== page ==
Originating from Pyatigorsk, Russia, surrealist artist Maxim Fomenko completed his educational studies in graphic design before transitioning to Nuremberg, Germany, at the age of 22. The move to Germany led Fomenko to enrol at the Academy of Fine Arts, where, after studying all possible fields of arts, he graduated with a masters’ degree in 2012. This creative period inevitably provided him with the relevant dexterities to evolve his ironic aesthetic that has since become his signature whilst working as a freelance artist.
Raised within a visionary family with his father being a painter and Fomenko adopting an artistic interest from an early age, his vocation was somewhat inescapable and presently applies his sharp eye and magnificent imaginative memory to his idiosyncratic style. Throughout his studies, Fomenko diminishes his figurative painting and increases the abstractness of the objects that often resemble illustrations of masterpieces that depict his heroine’s Picasso, Tizan or Rembrand, which collectively attain unique craftsmanship and a sense of humour.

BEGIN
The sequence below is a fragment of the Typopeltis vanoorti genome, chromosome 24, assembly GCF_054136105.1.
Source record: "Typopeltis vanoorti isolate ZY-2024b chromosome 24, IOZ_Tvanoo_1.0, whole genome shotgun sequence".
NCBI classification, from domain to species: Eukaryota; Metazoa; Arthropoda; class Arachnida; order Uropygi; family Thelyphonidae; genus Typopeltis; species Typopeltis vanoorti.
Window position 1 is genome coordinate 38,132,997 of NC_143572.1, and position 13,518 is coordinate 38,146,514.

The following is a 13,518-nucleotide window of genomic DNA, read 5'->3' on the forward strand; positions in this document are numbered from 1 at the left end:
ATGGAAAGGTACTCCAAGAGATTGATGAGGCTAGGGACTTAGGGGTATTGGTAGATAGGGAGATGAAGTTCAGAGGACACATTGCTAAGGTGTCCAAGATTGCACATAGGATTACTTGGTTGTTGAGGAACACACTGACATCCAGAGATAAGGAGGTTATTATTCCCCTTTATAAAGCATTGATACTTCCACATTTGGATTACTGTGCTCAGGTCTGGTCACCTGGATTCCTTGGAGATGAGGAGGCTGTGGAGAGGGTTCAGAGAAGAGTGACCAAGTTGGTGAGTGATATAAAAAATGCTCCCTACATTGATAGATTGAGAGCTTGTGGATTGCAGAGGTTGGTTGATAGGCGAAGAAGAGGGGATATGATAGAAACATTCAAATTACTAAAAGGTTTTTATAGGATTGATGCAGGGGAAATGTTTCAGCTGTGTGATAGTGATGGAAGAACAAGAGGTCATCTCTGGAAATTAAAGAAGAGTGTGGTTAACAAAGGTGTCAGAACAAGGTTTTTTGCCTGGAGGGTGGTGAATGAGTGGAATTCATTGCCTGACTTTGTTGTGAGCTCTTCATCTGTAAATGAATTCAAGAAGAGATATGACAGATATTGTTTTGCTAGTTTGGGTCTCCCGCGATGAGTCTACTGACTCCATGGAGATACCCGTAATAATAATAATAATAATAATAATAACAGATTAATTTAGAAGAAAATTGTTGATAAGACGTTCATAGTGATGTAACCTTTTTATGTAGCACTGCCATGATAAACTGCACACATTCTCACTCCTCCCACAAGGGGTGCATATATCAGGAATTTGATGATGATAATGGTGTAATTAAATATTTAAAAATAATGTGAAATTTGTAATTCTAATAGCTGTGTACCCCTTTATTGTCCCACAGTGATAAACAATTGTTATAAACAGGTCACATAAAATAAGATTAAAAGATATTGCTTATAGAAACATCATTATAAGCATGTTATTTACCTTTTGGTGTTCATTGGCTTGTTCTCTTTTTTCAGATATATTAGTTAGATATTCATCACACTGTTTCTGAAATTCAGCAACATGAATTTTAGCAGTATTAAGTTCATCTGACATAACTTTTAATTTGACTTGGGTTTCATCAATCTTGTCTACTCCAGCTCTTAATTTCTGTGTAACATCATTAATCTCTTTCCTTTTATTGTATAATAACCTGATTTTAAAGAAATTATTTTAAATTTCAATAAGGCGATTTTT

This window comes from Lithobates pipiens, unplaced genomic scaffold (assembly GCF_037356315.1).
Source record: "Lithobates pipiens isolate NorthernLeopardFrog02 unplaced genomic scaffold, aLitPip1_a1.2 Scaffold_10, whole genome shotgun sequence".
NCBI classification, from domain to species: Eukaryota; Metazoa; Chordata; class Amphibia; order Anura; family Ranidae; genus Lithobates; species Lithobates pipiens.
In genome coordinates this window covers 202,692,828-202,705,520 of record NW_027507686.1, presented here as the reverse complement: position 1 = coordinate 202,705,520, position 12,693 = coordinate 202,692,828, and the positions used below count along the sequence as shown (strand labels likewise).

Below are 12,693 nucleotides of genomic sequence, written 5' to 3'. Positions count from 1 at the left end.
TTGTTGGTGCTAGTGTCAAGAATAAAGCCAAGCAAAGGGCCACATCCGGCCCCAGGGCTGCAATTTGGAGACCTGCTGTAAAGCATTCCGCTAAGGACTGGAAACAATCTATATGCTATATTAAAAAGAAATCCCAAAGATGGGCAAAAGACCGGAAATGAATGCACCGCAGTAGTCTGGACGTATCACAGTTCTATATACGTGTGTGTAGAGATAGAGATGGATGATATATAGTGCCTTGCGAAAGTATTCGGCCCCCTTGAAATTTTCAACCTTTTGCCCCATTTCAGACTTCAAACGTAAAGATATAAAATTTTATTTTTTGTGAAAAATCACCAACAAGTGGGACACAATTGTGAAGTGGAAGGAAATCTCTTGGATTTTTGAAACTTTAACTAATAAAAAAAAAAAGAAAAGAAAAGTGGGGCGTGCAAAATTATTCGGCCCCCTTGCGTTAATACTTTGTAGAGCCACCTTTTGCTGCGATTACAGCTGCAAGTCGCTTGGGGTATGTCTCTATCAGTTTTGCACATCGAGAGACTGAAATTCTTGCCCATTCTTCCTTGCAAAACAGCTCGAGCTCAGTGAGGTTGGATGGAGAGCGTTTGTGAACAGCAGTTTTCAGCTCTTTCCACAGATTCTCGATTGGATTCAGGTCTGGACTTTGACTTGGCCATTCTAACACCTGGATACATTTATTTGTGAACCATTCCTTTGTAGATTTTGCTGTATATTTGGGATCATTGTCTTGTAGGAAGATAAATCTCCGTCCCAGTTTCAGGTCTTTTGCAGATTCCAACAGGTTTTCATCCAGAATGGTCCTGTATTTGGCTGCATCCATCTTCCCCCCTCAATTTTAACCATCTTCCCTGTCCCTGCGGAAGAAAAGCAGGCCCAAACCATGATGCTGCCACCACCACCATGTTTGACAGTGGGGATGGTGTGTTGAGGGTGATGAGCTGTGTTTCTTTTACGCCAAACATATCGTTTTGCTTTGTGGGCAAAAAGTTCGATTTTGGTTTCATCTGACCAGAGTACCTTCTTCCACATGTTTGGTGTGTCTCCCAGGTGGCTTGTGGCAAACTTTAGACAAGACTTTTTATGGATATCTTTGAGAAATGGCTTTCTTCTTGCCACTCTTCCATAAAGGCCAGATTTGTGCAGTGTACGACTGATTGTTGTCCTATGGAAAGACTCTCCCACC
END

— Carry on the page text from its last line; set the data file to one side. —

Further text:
Who are you mister, 2015
Miss , 2015
Employing the old technique of “layer painting”, Fomenko applies the practice in a modernized way and injects bright primary shades of acrylic paint onto the canvas, before awakening his subjects of surrealism with oils by using broad brushstrokes. Ironic themes that are echoed throughout Fomenko’s work include Picasso, classicism and sex, where he replaces his portraits faces with sex organs that are in eye areas, albeit the viewer is still able to identify the imaged person.
“Now I’m busy with a new subject, named ‘Deep Down’” explains Fomenko, “inspired by my favourite artist Marina Abramovic, especially by her project ‘body experiments’ and her quote: ‘I wanted to explore the borders, I wanted to know how far the audience would go.’ It is exactly that which made me wonder how people, who already crossed the line meaning murdered or committed an act of violence, would look like,” continues the artist. “I wonder what holds us back to cross that line. Is it really only the fear of getting punished? Do we naturally have two sides? And what evokes that beastly side in us? That is exactly what I want to display in this series of portraits.” Exhibiting dark undercurrents through vibrant aesthetics, Maxim Fomenko’s paintings are mysterious and mindful.
words by Katie Farley